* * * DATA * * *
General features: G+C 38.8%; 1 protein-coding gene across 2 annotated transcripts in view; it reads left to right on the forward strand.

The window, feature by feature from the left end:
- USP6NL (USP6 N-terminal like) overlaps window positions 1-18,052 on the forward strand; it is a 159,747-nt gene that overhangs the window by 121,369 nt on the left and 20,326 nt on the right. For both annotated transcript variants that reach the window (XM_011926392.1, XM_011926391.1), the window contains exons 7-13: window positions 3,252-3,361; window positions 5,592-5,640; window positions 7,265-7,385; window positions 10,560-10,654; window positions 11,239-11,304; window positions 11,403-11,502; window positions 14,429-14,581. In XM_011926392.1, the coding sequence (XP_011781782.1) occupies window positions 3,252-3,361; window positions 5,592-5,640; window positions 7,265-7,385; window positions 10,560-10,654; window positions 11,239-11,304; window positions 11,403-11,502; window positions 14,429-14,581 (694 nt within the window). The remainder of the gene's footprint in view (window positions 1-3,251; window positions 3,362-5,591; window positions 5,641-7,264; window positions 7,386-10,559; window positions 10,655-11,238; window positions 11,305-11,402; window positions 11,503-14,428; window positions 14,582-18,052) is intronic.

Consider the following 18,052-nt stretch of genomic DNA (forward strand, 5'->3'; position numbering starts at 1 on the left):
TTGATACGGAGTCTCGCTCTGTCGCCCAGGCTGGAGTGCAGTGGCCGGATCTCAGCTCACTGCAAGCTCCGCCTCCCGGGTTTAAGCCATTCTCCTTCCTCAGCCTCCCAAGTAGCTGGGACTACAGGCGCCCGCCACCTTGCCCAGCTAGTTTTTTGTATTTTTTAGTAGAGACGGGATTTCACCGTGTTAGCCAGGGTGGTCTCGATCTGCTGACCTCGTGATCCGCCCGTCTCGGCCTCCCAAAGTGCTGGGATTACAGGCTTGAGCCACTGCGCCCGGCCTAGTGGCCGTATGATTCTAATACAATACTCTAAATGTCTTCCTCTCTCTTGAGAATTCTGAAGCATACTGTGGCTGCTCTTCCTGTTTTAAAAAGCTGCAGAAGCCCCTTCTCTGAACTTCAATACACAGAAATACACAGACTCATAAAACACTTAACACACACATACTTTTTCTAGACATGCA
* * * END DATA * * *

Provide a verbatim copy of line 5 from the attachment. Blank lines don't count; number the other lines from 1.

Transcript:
TTGATACGGAGTCTCGCTCTGTCGCCCAGGCTGGAGTGCAGTGGCCGGATCTCAGCTCACTGCAAGCTCCGCCTCCCGGGTTTAAGCCATTCTCCTTCCTCAGCCTCCCAAGTAGCTGGGACTACAGGCGCCCGCCACCTTGCCCAGCTAGTTTTTTGTATTTTTTAGTAGAGACGGGATTTCACCGTGTTAGCCAGGGTGGTCTCGATCTGCTGACCTCGTGATCCGCCCGTCTCGGCCTCCCAAAGTGCTGGGATTACAGGCTTGAGCCACTGCGCCCGGCCTAGTGGCCGTATGATTCTAATACAATACTCTAAATGTCTTCCTCTCTCTTGAGAATTCTGAAGCATACTGTGGCTGCTCTTCCTGTTTTAAAAAGCTGCAGAAGCCCCTTCTCTGAACTTCAATACACAGAAATACACAGACTCATAAAACACTTAACACACACATACTTTTTCTAGACATGCA